Practising yoga has been found to help treat lower back pain, improve joint mobility and build strength and resilience in your body. Yoga also has positive impacts on your mind as it allows you to connect with the present moment, which can be difficult to do when you’re constantly thinking about the future.
For those looking to reap the full mental health benefits of this style of exercise, yoga therapy is the way to go. It combines exercise and meditation with an emphasis on your mind-body connection to help address your personal emotional concerns.
How is yoga therapy different from regular yoga?
In a traditional yoga class, the instructor tends to focus more on the actual practice of yoga in order to cater to the whole class. Yoga therapy, on the other hand, includes a therapist, who according to Greatist, focuses on your individual emotional and physical needs.
A yoga therapy session can be undertaken individually with a therapist or in a class setting and no matter which you choose, your yoga therapist will usually assess your needs before the session in order to cater to your needs. The techniques used within the class will include yoga poses, meditation exercises, guided energy work and breath awareness and control.
What are the health benefits of yoga therapy?
Yoga therapy can be used for a number of ailments and firmly squashes the belief that yoga is only for the fit and able. According to Yoga Therapy Australia, yoga therapy can be prescribed for your personal physical, emotional and physiological needs, whatever they may be.
“A practice may be designed simply to maintain health and fitness, or to help remedy asthma, a back or knee problem, a hormonal issue, an emotional disorder, a chronic physical or psychological condition or disability, to enhance sports prowess or to facilitate meditative practices,” says Yoga Therapy Australia.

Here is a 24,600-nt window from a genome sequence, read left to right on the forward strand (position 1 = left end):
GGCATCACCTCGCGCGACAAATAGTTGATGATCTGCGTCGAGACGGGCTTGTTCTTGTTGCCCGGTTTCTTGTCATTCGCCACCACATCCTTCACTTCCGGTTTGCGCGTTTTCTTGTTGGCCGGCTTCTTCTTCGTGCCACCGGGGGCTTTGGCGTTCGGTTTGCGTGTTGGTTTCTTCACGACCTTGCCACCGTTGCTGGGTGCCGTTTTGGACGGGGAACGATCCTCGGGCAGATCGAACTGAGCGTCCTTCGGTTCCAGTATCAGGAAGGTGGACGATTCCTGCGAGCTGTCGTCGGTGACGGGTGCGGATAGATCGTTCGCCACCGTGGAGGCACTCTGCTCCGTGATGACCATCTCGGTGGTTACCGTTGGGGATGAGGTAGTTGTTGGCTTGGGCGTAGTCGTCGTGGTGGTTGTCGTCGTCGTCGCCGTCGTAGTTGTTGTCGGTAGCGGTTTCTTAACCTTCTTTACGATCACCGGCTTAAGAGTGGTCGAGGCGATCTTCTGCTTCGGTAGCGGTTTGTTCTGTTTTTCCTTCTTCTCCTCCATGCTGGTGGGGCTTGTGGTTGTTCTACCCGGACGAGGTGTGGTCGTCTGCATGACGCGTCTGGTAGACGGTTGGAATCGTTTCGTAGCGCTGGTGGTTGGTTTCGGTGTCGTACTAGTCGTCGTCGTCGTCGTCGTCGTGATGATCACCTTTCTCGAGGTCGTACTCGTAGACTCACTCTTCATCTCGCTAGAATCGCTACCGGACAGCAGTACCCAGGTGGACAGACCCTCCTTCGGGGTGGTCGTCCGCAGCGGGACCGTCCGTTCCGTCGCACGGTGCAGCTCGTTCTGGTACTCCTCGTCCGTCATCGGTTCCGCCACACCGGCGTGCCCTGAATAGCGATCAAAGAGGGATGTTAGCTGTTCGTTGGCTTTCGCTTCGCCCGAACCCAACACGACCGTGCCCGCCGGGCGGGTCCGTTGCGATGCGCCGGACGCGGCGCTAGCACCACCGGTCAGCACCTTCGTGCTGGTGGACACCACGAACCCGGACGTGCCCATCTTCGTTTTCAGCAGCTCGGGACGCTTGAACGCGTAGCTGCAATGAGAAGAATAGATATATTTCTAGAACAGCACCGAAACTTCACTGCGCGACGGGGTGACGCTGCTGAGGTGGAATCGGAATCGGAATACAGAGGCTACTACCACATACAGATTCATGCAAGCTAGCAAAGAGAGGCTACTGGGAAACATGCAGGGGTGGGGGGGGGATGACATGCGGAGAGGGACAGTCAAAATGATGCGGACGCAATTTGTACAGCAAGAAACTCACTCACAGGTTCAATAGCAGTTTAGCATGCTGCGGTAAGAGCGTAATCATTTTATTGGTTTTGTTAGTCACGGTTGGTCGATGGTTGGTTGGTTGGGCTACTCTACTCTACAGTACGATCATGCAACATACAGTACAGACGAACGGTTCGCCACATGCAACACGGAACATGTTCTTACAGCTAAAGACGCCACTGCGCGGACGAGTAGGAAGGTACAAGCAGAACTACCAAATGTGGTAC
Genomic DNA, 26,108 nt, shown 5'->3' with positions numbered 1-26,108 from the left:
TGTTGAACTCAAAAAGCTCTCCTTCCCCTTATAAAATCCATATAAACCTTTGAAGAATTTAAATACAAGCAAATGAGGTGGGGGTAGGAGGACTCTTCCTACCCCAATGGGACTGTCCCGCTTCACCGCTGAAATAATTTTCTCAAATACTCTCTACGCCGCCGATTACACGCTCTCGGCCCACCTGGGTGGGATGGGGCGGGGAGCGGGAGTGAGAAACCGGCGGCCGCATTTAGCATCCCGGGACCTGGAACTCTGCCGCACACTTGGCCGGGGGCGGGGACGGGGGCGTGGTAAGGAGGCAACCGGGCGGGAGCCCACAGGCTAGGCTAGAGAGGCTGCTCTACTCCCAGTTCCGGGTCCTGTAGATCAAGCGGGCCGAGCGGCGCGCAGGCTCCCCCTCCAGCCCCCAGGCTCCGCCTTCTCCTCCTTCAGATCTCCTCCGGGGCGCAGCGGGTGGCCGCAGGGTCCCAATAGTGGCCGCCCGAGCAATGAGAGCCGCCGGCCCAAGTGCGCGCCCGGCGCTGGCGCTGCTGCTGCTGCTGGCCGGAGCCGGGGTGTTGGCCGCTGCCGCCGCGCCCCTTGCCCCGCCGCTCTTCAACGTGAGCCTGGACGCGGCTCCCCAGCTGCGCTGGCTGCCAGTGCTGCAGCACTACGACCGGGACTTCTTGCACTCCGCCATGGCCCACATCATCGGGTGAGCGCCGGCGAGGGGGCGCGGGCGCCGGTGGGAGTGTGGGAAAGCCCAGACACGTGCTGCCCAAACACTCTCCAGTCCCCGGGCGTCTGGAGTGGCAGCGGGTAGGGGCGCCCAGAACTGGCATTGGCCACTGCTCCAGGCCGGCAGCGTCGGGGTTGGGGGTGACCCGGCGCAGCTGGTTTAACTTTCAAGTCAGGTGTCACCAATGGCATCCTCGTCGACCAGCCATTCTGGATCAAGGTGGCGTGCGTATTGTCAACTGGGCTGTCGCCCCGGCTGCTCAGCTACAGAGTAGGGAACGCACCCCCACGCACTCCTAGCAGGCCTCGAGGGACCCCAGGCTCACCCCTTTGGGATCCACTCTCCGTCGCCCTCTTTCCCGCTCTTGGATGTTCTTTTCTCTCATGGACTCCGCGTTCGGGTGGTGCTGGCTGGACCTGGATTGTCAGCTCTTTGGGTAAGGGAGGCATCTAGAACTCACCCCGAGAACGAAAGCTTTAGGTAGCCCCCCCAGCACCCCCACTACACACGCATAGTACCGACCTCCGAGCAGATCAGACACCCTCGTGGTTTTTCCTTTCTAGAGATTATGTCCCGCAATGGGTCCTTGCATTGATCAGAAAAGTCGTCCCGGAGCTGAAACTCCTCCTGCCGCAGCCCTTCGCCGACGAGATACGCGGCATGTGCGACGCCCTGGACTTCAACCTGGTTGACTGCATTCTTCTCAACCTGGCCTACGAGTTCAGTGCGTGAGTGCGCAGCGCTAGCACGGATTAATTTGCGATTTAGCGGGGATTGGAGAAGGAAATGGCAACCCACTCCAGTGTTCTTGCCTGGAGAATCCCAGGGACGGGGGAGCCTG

“The art of Yoga therapy is to combine and modify a selection of the available tools of yoga in accordance with the needs of the individual to achieve specific outcomes. Each personal practice must be logically planned and prescribed in accordance with the needs of the individual, their attributes and personality, and where they are at the time they commence, and their longer-term goals.”
Unlike traditional yoga, yoga therapy allows you to target whatever your concerns might be, which in turn means the health benefits will be slightly different for every person. When it comes to working through emotional issues with yoga therapy, your therapist can also device individual plans to target these areas of concern.
This practice can help quash stress and anxiety thanks to the focused breathing and slow movements, which have been designed to cater to your particular emotional concern. In 2012, a small study of 72 women who described themselves as “distressed” found that those who practised yoga one to two times a week for three months showed greater improvements in stress management and quality of life compared to those who didn’t do yoga.
To find a yoga therapist in your area, we recommend simply searching via Google, as there are a plethora to choose from in Australia. Alternatively, Yoga Therapy Australia has a search function on its website to find a yoga therapist near you.